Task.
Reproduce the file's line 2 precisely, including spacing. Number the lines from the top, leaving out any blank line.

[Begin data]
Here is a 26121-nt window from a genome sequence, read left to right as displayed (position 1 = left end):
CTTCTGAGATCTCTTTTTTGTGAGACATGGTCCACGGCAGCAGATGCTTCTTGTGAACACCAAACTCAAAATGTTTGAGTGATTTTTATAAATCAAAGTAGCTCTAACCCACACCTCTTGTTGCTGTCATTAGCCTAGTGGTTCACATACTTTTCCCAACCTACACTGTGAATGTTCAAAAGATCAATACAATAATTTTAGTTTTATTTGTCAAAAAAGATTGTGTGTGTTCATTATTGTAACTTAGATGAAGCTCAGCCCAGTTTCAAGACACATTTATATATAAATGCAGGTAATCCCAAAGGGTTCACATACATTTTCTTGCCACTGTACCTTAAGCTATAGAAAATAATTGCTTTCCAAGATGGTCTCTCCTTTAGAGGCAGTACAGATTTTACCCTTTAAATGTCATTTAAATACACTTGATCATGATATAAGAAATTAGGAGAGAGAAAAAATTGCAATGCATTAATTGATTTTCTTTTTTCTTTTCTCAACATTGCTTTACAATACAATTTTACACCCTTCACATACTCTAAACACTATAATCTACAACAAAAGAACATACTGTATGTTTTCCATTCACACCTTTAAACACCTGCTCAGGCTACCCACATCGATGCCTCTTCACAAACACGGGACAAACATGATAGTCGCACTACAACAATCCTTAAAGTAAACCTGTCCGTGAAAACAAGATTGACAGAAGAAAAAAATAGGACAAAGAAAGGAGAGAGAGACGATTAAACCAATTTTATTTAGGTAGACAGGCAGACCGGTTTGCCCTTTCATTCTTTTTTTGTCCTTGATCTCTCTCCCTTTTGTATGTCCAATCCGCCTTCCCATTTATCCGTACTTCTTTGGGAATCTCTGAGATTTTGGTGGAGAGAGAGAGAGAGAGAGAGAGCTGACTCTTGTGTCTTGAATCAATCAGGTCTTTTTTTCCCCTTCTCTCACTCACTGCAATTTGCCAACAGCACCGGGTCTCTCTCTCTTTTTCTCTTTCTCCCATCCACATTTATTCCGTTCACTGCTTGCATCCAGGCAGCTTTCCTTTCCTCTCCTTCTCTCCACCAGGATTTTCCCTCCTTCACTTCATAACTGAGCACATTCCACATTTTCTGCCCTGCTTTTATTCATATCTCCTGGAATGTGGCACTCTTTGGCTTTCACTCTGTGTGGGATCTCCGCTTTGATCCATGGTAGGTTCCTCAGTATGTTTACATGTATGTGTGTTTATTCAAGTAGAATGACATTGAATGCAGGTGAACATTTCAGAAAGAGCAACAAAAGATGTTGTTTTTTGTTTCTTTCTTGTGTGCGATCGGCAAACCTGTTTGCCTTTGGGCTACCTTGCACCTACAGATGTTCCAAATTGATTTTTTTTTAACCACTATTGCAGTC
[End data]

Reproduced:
CTTCTGAGATCTCTTTTTTGTGAGACATGGTCCACGGCAGCAGATGCTTCTTGTGAACACCAAACTCAAAATGTTTGAGTGATTTTTATAAATCAAAGTAGCTCTAACCCACACCTCTTGTTGCTGTCATTAGCCTAGTGGTTCACATACTTTTCCCAACCTACACTGTGAATGTTCAAAAGATCAATACAATAATTTTAGTTTTATTTGTCAAAAAAGATTGTGTGTGTTCATTATTGTAACTTAGATGAAGCTCAGCCCAGTTTCAAGACACATTTATATATAAATGCAGGTAATCCCAAAGGGTTCACATACATTTTCTTGCCACTGTACCTTAAGCTATAGAAAATAATTGCTTTCCAAGATGGTCTCTCCTTTAGAGGCAGTACAGATTTTACCCTTTAAATGTCATTTAAATACACTTGATCATGATATAAGAAATTAGGAGAGAGAAAAAATTGCAATGCATTAATTGATTTTCTTTTTTCTTTTCTCAACATTGCTTTACAATACAATTTTACACCCTTCACATACTCTAAACACTATAATCTACAACAAAAGAACATACTGTATGTTTTCCATTCACACCTTTAAACACCTGCTCAGGCTACCCACATCGATGCCTCTTCACAAACACGGGACAAACATGATAGTCGCACTACAACAATCCTTAAAGTAAACCTGTCCGTGAAAACAAGATTGACAGAAGAAAAAAATAGGACAAAGAAAGGAGAGAGAGACGATTAAACCAATTTTATTTAGGTAGACAGGCAGACCGGTTTGCCCTTTCATTCTTTTTTTGTCCTTGATCTCTCTCCCTTTTGTATGTCCAATCCGCCTTCCCATTTATCCGTACTTCTTTGGGAATCTCTGAGATTTTGGTGGAGAGAGAGAGAGAGAGAGAGAGCTGACTCTTGTGTCTTGAATCAATCAGGTCTTTTTTTCCCCTTCTCTCACTCACTGCAATTTGCCAACAGCACCGGGTCTCTCTCTCTTTTTCTCTTTCTCCCATCCACATTTATTCCGTTCACTGCTTGCATCCAGGCAGCTTTCCTTTCCTCTCCTTCTCTCCACCAGGATTTTCCCTCCTTCACTTCATAACTGAGCACATTCCACATTTTCTGCCCTGCTTTTATTCATATCTCCTGGAATGTGGCACTCTTTGGCTTTCACTCTGTGTGGGATCTCCGCTTTGATCCATGGTAGGTTCCTCAGTATGTTTACATGTATGTGTGTTTATTCAAGTAGAATGACATTGAATGCAGGTGAACATTTCAGAAAGAGCAACAAAAGATGTTGTTTTTTGTTTCTTTCTTGTGTGCGATCGGCAAACCTGTTTGCCTTTGGGCTACCTTGCACCTACAGATGTTCCAAATTGATTTTTTTTTAACCACTATTGCAGTC